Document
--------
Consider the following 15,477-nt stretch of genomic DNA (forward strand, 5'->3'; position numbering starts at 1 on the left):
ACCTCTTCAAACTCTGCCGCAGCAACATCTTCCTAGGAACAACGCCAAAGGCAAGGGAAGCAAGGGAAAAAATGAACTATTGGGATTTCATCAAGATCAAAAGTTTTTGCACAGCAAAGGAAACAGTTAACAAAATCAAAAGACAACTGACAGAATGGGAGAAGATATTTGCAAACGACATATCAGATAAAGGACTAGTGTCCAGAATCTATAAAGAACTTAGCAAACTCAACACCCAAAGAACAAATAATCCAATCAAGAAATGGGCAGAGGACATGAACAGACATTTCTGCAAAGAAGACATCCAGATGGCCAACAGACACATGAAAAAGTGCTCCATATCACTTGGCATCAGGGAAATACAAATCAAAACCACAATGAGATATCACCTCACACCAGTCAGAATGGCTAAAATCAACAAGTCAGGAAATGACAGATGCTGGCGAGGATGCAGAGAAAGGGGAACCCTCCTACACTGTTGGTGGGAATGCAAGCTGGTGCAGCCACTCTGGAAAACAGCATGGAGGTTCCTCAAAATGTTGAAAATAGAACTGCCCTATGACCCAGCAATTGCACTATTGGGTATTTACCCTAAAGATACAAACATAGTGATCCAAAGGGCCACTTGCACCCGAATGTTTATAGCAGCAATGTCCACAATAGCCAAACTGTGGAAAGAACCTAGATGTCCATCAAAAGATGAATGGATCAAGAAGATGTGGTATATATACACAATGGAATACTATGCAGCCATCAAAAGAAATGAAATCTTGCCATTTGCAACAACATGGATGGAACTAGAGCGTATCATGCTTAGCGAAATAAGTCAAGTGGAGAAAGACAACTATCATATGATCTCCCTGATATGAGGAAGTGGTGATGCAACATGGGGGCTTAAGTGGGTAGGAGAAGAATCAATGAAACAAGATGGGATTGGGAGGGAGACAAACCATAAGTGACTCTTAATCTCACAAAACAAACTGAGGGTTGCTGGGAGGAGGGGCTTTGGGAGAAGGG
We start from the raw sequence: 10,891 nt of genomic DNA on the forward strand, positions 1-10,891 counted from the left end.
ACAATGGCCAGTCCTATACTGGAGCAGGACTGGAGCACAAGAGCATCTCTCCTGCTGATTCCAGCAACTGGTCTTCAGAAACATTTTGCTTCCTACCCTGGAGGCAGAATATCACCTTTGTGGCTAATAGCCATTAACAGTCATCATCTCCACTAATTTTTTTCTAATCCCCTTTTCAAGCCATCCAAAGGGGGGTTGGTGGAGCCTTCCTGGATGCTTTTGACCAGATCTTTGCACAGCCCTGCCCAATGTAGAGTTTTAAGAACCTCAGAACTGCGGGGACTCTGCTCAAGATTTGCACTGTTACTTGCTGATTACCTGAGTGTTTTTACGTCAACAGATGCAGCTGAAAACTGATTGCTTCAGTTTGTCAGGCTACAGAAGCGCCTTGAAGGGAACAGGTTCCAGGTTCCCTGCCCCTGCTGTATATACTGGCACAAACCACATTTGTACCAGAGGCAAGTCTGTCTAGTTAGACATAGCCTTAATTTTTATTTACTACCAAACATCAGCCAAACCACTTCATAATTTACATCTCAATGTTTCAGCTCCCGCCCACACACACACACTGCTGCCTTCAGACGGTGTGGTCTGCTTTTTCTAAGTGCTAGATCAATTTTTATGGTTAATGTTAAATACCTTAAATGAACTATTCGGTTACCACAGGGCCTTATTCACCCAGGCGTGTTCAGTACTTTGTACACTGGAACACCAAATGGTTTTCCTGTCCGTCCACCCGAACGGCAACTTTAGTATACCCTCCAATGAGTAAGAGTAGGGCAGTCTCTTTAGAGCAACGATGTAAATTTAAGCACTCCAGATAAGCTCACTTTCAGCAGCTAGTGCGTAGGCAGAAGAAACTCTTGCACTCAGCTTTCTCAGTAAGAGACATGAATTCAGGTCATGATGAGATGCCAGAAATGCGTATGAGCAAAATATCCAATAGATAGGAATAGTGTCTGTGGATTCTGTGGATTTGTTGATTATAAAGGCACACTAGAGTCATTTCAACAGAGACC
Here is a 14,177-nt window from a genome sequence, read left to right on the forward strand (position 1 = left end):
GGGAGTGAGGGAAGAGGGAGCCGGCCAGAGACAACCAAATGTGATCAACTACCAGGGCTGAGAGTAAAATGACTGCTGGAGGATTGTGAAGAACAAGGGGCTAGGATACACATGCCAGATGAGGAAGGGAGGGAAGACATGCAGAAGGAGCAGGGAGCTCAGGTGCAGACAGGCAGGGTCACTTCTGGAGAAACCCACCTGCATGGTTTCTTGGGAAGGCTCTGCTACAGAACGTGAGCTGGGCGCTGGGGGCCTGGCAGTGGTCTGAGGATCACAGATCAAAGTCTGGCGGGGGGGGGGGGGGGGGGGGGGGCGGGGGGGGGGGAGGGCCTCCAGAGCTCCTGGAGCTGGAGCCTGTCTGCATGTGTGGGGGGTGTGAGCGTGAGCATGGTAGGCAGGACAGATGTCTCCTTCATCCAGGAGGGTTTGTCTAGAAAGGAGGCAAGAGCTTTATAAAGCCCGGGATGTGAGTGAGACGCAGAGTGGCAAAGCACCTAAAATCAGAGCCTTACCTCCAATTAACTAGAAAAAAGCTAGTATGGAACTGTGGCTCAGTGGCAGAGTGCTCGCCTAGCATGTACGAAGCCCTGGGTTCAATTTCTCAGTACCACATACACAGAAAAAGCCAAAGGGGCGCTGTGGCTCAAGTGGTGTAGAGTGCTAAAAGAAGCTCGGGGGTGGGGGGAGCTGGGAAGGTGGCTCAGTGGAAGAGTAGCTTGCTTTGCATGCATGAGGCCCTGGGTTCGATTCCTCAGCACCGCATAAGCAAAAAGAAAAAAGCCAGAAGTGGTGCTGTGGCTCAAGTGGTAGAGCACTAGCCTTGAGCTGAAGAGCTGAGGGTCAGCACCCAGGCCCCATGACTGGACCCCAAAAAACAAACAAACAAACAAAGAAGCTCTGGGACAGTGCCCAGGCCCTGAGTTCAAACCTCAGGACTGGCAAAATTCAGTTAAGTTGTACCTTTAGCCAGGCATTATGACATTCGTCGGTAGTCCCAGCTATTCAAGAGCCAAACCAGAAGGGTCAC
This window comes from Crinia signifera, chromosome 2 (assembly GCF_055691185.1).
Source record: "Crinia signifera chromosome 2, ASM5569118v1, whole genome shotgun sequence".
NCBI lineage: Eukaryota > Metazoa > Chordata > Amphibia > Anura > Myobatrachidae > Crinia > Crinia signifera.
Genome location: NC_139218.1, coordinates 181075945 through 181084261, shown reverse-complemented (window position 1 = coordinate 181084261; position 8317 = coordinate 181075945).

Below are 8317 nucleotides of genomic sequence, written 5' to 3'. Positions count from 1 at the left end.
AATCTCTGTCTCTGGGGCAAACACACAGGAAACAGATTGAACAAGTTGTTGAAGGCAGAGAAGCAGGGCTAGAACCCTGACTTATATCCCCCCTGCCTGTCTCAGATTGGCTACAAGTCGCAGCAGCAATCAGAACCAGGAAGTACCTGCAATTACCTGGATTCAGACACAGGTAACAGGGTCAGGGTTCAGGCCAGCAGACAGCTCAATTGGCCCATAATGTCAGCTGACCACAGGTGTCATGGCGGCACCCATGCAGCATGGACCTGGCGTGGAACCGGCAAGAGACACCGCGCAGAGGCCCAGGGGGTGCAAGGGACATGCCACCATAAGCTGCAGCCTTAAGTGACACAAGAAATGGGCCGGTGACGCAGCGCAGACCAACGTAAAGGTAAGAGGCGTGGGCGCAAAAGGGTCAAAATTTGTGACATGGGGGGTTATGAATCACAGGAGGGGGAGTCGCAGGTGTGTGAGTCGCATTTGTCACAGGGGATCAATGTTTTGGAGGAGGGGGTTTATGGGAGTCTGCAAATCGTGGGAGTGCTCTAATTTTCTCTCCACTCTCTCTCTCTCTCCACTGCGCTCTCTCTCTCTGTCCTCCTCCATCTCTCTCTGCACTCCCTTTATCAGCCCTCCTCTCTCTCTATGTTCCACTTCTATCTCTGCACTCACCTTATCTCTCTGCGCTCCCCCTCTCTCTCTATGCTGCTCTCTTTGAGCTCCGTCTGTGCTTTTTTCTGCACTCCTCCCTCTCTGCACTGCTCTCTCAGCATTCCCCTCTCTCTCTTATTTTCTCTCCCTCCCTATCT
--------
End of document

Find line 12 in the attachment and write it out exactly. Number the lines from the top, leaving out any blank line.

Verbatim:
AATCTCTGTCTCTGGGGCAAACACACAGGAAACAGATTGAACAAGTTGTTGAAGGCAGAGAAGCAGGGCTAGAACCCTGACTTATATCCCCCCTGCCTGTCTCAGATTGGCTACAAGTCGCAGCAGCAATCAGAACCAGGAAGTACCTGCAATTACCTGGATTCAGACACAGGTAACAGGGTCAGGGTTCAGGCCAGCAGACAGCTCAATTGGCCCATAATGTCAGCTGACCACAGGTGTCATGGCGGCACCCATGCAGCATGGACCTGGCGTGGAACCGGCAAGAGACACCGCGCAGAGGCCCAGGGGGTGCAAGGGACATGCCACCATAAGCTGCAGCCTTAAGTGACACAAGAAATGGGCCGGTGACGCAGCGCAGACCAACGTAAAGGTAAGAGGCGTGGGCGCAAAAGGGTCAAAATTTGTGACATGGGGGGTTATGAATCACAGGAGGGGGAGTCGCAGGTGTGTGAGTCGCATTTGTCACAGGGGATCAATGTTTTGGAGGAGGGGGTTTATGGGAGTCTGCAAATCGTGGGAGTGCTCTAATTTTCTCTCCACTCTCTCTCTCTCTCCACTGCGCTCTCTCTCTCTGTCCTCCTCCATCTCTCTCTGCACTCCCTTTATCAGCCCTCCTCTCTCTCTATGTTCCACTTCTATCTCTGCACTCACCTTATCTCTCTGCGCTCCCCCTCTCTCTCTATGCTGCTCTCTTTGAGCTCCGTCTGTGCTTTTTTCTGCACTCCTCCCTCTCTGCACTGCTCTCTCAGCATTCCCCTCTCTCTCTTATTTTCTCTCCCTCCCTATCT